Contemplative Practices in Higher Education, by Daniel Barbezat and Mirabai Bush

As a complement to the analytical thinking we often find/teach in college classrooms, contemplative practices offer students a chance to cultivate greater focus, attention, self-inquiry, and introspection to enhance their learning of course content but also to help them find greater personal meaning in their lives.   As the authors state, “Without a context to develop the awareness of the implications of our actions and a clear idea of what is most deeply meaningful to us, we will continue to act in ways that force us into short-term, myopic responses to a world increasing out of control.” The book covers theory, current research, challenges, and introduces some practices for the classroom (such as mindfulness, approaches to writing and reading, deep listening, and compassion).

 

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Published Sep 03, 2014 - Comments? None yet

Photo 01

 

In sex, physical self-consciousness is abandoned in favor of intensified sensual pleasure.  In sleep, everyday consciousness is abandoned in favor of the unconscious, the world of dreams.  In sigils, the two states meet in a single act, and so is released a special and potent energy.  A fertile power of harmony, transcending the barriers of the conscious/unconscious divide.  And so it is that the sigil lets forth an energy that cuts through like a flaming sword, overcoming all that stands in its path.Genesis Breyer P-Orridge

The best friend I had growing up was a copycat, Harry, who I loved.  I never knew what he looked like.  He was always given an empty plate at dinner.  He collected Masters of the Universe stickers with me, and I’d buckle him up in the car when we went anywhere.  Some would imply I wanted a brother, others would propose I was lonely.

My grandmother had told me that God was the best version of yourself you could imagine.  I guess I couldn’t imagine that at such a young age.  So, here came Harry.  My imaginary best friend.  Monotheism was the only import from the spiritual lives of the adults around me.  I didn’t know any good and proper occultists.  I don’t think I could fathom the idea of all-knowing, all-powerful very well.  My friends at school said that I would be eaten by the monsters underneath my bed or inside my closet.  I didn’t get scared, I just got underneath my bed, praying to God to meet them, to find their friendship.

I had some kind of social confusion.  I named all my stuffed animals and talked to them endlessly, but didn’t like the kids at school.  Too irrational, unfocused.  I talked to myself, I was always trying to answer my own questions.  I didn’t know what inspiration was.  I knew the dark shapes I could make at night, that when I touched my chest very lightly, with just my fingertips,  it felt like I could lift through the air somewhere else.  Grandma Rusty did the whole bit about gold roads and seeing all the people you loved in Heaven, but no one was really dead yet for me.  I’d have her for another 7 yrs.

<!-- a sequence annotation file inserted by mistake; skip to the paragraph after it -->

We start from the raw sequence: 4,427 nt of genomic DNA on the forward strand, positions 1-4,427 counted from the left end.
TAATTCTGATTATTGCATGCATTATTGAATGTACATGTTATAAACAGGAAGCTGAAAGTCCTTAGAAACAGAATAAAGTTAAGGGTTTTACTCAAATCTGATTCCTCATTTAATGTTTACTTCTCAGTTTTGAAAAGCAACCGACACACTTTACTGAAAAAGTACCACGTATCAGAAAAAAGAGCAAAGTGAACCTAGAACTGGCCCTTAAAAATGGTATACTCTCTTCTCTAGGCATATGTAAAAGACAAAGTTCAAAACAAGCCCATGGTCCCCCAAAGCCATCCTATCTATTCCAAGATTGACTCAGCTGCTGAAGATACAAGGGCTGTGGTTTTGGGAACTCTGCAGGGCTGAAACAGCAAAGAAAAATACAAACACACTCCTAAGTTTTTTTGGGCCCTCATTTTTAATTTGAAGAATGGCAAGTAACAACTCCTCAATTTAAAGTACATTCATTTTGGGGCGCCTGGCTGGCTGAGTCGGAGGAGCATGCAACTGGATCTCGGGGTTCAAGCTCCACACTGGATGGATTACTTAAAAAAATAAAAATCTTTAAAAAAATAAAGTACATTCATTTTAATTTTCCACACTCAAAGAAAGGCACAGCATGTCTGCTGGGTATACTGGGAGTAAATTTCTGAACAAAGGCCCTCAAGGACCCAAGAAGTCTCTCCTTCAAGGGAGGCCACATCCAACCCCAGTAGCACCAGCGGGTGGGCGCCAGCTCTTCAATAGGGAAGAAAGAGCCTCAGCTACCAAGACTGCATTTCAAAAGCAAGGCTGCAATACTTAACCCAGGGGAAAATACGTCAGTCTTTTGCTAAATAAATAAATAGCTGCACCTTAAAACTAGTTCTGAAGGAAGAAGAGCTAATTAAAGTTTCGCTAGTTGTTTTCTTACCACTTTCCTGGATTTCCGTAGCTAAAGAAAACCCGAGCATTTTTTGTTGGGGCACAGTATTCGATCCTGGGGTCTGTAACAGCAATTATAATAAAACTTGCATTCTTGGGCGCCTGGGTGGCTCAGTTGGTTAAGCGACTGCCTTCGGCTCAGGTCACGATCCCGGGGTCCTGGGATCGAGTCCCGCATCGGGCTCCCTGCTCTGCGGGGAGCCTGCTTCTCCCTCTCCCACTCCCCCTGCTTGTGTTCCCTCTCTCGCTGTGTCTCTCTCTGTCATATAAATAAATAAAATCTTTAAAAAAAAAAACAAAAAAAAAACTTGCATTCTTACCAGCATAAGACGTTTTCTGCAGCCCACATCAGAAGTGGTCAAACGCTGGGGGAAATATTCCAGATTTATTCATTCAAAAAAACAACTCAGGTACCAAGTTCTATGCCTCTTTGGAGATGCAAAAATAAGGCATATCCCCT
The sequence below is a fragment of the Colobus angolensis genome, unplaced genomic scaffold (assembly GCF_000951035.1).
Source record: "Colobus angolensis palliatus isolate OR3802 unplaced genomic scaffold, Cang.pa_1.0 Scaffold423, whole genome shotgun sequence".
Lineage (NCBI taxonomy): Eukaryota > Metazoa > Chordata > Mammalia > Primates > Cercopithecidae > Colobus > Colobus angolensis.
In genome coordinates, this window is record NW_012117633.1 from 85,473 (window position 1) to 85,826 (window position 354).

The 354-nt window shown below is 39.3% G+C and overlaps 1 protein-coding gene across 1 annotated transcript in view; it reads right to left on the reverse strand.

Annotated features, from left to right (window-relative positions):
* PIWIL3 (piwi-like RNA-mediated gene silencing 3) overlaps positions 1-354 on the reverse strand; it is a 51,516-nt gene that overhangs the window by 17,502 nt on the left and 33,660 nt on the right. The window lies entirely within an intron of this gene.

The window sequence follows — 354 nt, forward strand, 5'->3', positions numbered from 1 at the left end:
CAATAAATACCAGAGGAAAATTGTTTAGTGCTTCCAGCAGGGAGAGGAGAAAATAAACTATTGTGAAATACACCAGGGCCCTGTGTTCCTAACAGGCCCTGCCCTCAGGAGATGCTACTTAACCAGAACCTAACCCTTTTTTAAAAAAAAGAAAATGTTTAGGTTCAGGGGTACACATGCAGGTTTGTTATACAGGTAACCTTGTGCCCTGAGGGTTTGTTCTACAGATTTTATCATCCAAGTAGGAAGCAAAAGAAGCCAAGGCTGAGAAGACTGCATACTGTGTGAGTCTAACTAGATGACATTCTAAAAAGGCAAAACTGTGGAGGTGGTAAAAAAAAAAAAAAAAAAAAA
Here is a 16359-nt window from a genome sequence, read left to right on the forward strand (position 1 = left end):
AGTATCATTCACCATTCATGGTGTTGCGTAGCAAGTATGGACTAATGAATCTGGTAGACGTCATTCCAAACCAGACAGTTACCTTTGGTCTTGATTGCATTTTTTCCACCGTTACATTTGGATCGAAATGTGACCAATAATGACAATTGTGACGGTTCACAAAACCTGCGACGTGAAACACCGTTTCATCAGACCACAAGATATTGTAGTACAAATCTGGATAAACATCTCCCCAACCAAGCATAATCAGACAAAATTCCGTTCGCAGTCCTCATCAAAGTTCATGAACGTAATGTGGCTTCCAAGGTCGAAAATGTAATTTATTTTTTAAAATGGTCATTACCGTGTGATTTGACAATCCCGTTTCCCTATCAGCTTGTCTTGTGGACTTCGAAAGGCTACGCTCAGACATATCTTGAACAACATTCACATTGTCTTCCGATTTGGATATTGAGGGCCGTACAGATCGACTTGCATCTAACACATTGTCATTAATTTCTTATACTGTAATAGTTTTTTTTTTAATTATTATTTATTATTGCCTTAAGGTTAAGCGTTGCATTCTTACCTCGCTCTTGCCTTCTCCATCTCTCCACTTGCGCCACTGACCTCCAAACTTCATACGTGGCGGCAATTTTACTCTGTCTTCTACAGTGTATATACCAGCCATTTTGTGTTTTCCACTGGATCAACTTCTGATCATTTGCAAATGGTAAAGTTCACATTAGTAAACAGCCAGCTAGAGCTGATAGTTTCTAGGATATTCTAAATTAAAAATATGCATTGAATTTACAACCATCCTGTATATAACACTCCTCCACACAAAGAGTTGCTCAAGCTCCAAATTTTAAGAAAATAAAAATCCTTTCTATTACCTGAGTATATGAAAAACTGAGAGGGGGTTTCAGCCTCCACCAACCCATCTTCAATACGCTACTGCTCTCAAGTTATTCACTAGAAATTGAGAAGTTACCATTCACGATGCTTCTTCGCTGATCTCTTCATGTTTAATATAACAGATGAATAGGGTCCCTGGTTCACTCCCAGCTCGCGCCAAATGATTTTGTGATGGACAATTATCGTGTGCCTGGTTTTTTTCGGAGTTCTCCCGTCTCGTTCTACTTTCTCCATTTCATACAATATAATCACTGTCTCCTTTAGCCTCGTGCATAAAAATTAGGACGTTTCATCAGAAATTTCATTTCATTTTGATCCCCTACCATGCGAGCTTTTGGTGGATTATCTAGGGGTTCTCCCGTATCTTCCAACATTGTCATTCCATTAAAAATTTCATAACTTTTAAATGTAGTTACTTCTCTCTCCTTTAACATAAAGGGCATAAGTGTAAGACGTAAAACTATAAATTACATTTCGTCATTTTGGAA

I tried everything to get to God’s voice.  It never came, but at night I would feel things in the air, in the darkness of Hammond, Indiana.  I would see figures in white hanging by the neck in the corners of my bedroom and mouthing words that I couldn’t make out.  Dreams and reality collapsed into one another a lot.  I lived on a residential road, Madison Ave, 7147, next to a gravel alley way, a couple blocks from interstate 80-94.  An old acid-freak couple across the street, where the male elder would where summer clothes in the winter and winter clothes in the summer.  Down the block was a weird kind of castle space with an old German couple in it.

There was something out there and my senses always cued me into it.  I had lucid dreams where red eyes would follow me from window to window in the house.  I would go into the basement to play and I could feel the pressure.  I wasn’t scared of the things I was told I should be, I was scared of something bigger.  Something that would pour into the house and destroy us, something pushing in all around me.

This is before I knew what the Spectacle was, before my television consumption jumped the shark, in regards to what was allowable.  Imagination is such a stupid, reductive way to see wherever you’re at.  It’s more than that, it’s not just my mind, it’s my whole body, it’s the deep spaces that can lower you down past the concrete, past the piping and geology of this place.  It’s that positive void that rolls into my heart and chest when I feel love.

My parents enrolled me in Sunday School sessions and eventually I would go to catechism classes, but it never really stuck.  I sort of understood the intention, but it wasn’t until my actions were being deemed mortal sins that I started getting afraid.  A kid named Tom, had made that male masturbatory gesture during my Freshman year of high school.  Of course, I investigated it.  Two days later, I was told it was a mortal sin.  Two days after that, during the Ides of March in 1997, my father had a major heart attack.  A three-pack a day man.  I was 14.  Was it my fault?  Did I somehow cause it?  I remember the doctors pulling my father’s body from the car, that smack of skin against the sidewalk.  I remember sitting in the emergency room, my mother’s pale complexion and hand against her face, holding back infinite screams.  My brother turning his attention to a priest, asking about the environment of heaven.  I sat there, praying as hard as I could, not to let my father die because of my indiscretion.  I took all that responsibility into myself.